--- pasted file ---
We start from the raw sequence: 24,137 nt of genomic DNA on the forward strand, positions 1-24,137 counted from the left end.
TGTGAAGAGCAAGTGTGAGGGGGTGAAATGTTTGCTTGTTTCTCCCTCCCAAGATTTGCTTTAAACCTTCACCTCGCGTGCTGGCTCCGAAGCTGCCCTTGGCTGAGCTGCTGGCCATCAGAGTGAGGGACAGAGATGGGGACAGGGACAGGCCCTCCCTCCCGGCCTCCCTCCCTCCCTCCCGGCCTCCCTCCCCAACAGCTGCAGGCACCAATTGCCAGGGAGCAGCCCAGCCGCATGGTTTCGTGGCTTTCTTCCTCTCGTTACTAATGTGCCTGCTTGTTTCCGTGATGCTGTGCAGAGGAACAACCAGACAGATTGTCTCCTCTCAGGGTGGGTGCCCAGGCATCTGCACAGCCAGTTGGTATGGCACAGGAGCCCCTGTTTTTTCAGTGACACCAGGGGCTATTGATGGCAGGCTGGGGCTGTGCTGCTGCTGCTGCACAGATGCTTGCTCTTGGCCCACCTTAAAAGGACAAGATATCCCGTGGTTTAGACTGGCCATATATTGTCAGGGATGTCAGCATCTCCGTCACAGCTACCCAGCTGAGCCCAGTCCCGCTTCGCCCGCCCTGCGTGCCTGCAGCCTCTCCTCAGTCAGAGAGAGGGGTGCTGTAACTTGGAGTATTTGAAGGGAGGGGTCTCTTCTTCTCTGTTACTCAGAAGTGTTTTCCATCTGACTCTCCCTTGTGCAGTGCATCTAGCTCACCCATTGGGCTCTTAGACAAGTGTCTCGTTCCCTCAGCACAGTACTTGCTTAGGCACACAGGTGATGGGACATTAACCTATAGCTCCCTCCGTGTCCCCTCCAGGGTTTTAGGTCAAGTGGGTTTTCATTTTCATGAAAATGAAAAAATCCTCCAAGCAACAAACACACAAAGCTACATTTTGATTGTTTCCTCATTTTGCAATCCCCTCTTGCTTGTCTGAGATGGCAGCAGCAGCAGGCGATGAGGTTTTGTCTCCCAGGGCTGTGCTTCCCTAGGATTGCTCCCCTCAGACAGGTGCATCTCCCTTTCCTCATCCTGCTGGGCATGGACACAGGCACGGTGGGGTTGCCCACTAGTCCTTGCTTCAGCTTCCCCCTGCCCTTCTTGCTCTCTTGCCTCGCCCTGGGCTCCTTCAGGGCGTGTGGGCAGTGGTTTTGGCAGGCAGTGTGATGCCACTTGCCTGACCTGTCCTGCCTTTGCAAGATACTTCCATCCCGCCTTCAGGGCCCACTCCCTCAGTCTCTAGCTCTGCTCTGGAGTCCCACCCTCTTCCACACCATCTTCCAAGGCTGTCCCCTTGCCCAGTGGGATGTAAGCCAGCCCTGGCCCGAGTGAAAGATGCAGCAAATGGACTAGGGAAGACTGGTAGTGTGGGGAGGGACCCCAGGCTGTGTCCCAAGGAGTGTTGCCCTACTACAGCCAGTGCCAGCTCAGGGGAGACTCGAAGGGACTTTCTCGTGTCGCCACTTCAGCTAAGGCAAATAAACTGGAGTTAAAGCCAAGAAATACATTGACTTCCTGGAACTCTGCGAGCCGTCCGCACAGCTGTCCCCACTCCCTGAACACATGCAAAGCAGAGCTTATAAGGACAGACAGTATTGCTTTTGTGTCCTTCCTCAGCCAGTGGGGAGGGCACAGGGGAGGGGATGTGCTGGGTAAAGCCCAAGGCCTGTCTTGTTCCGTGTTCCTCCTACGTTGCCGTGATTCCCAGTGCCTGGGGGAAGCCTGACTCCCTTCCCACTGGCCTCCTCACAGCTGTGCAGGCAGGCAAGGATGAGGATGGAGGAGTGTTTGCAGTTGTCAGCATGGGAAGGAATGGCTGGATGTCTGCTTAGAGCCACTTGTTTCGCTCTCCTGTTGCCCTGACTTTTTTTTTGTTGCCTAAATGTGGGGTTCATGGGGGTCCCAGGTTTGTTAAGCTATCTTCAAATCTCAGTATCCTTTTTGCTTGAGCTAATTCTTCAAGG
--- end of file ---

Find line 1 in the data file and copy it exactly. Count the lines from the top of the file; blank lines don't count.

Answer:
We start from the raw sequence: 24,137 nt of genomic DNA on the forward strand, positions 1-24,137 counted from the left end.